By Rob Schofield, NC Policy Watch
Duke Energy chief Lynn Good is among the highest paid despite company’s inadequate work to tackle the climate emergency
Most Americans are aware of just how obscenely inflated many CEO salaries have become, but a new report from Joe Smyth of the Energy and Policy Institute on the compensation packages provided to the CEO’s of investor owned utilities really brings it home.
This is from the report:
Investor-owned electric and gas utilities paid their CEOs $2.7 billion between 2017 and 2021, according to corporate data reviewed by the Energy and Policy Institute. CEOs for the 58 companies reviewed for this analysis received more than $629 million in 2021, a nearly 40% increase from the $451 million paid in 2017. That is far higher than the 14.8% Consumer Price Index inflation rate from January 2017 to December 2021. The highest paid CEO in 2021 was PG&E’s Patricia Poppe, whose compensation totaled $51.2 million; the company’s proxy statement says that $35.8 million of her compensation package were “one-time awards intended to compensate her for compensation that was forfeited from her prior employer.” …22 utility companies paid their CEOs more than $50 million during the five year period: NextEra Energy, Southern Company, PG&E, WEC Energy, Duke Energy, Sempra Energy, CenterPoint Energy, Eversource, Dominion Energy, Xcel Energy, Exelon, Berkshire Hathaway, Entergy, DTE Energy, American Electric Power, PPL Corporation, FirstEnergy, Public Service Enterprise Group, Edison International, Consolidated Edison, AES, and Atmos Energy.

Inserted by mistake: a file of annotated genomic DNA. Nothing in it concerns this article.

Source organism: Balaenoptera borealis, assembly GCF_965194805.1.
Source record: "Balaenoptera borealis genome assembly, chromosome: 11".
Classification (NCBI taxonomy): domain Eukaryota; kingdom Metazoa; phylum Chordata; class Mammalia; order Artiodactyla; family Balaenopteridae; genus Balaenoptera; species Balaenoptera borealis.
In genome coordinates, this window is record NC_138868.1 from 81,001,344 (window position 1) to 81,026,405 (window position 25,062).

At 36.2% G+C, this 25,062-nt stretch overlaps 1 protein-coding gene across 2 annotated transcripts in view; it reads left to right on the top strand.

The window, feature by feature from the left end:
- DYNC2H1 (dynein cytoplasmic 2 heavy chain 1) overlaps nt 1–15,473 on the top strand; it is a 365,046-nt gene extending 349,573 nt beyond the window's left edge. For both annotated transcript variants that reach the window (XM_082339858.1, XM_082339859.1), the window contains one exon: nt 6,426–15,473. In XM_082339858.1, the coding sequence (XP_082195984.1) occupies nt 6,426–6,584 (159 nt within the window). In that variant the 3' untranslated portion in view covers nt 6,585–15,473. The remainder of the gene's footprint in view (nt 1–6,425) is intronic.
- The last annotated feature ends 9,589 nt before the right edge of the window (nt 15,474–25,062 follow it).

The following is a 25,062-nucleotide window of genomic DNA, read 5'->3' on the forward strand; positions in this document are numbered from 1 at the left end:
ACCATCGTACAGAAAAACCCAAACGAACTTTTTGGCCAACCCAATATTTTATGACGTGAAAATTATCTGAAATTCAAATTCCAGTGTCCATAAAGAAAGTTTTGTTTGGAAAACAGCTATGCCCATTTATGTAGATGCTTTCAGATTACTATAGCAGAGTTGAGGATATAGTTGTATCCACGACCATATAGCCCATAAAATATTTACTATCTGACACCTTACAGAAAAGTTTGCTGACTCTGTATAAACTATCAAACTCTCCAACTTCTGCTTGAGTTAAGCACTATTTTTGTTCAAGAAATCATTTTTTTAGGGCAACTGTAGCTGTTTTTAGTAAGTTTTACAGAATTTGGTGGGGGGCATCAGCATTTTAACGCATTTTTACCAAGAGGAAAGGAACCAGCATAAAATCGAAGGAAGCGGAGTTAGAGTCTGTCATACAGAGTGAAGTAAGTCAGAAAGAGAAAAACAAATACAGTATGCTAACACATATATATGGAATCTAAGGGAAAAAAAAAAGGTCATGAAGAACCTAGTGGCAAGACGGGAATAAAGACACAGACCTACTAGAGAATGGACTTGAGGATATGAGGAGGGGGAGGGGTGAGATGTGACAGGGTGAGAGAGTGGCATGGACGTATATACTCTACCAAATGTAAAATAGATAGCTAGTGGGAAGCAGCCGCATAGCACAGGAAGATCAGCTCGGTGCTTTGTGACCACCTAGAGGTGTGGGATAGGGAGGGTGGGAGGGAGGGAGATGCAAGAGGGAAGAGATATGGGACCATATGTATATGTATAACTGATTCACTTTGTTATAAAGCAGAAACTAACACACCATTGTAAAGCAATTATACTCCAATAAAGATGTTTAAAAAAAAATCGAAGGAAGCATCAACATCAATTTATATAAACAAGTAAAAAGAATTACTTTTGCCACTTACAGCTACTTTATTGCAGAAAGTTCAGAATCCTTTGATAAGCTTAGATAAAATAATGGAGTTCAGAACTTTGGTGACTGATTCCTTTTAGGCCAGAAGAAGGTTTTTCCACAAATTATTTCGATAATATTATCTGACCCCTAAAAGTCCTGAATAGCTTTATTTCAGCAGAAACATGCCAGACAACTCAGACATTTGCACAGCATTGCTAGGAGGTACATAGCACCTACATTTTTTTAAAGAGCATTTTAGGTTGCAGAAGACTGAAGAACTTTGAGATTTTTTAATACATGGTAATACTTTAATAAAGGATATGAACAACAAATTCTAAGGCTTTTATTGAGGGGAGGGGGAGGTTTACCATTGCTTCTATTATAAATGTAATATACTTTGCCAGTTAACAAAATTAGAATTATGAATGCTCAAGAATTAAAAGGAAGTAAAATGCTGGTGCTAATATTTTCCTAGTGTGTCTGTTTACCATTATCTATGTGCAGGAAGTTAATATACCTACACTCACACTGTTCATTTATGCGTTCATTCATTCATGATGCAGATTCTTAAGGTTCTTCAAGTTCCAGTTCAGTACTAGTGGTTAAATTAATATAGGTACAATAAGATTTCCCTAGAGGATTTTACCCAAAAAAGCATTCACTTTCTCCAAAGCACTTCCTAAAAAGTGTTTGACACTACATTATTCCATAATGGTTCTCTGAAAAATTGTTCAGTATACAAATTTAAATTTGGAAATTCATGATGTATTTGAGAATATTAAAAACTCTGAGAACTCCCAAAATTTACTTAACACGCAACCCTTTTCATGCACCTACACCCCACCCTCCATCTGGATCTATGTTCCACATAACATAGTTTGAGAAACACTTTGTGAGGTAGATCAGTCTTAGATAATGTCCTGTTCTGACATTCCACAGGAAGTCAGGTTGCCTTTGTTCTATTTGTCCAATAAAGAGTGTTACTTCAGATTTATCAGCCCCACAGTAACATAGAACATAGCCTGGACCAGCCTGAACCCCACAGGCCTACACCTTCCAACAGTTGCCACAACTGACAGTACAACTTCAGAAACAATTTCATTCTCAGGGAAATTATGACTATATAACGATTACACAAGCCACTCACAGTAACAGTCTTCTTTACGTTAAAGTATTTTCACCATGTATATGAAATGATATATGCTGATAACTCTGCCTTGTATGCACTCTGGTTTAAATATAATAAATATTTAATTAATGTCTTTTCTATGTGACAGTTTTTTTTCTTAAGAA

The report goes on to explain that while the compensation packages are outrageously extravagant, most are not linked in any way to what is arguably the most urgent task of all carbon pollution producing industries: reducing emissions.
An Energy and Policy Institute report published in 2020 analyzed the executive compensation policies and practices of 19 of the largest investor-owned electric utilities in the US. That analysis found that the utilities’ executive compensation policies did not incentivize decarbonization, despite calls from major investor groups like Climate Action 100+. Of the 19 major utilities analyzed in the EPI report, only Xcel Energy’s executive compensation policies encouraged executives to meet targeted emissions reductions goals.
Perhaps not surprisingly, North Carolina-based Duke Energy does not come out looking good. Smyth reports that CEO Lynn Good raked in nearly $81.5 million between 2017 and 2021 and that the company received a “D-” grade for linking corporate executive compensation policies effectively incentivize decarbonization. Midwest-based Xcel Energy in contrast, got a “B” for its efforts in this realm.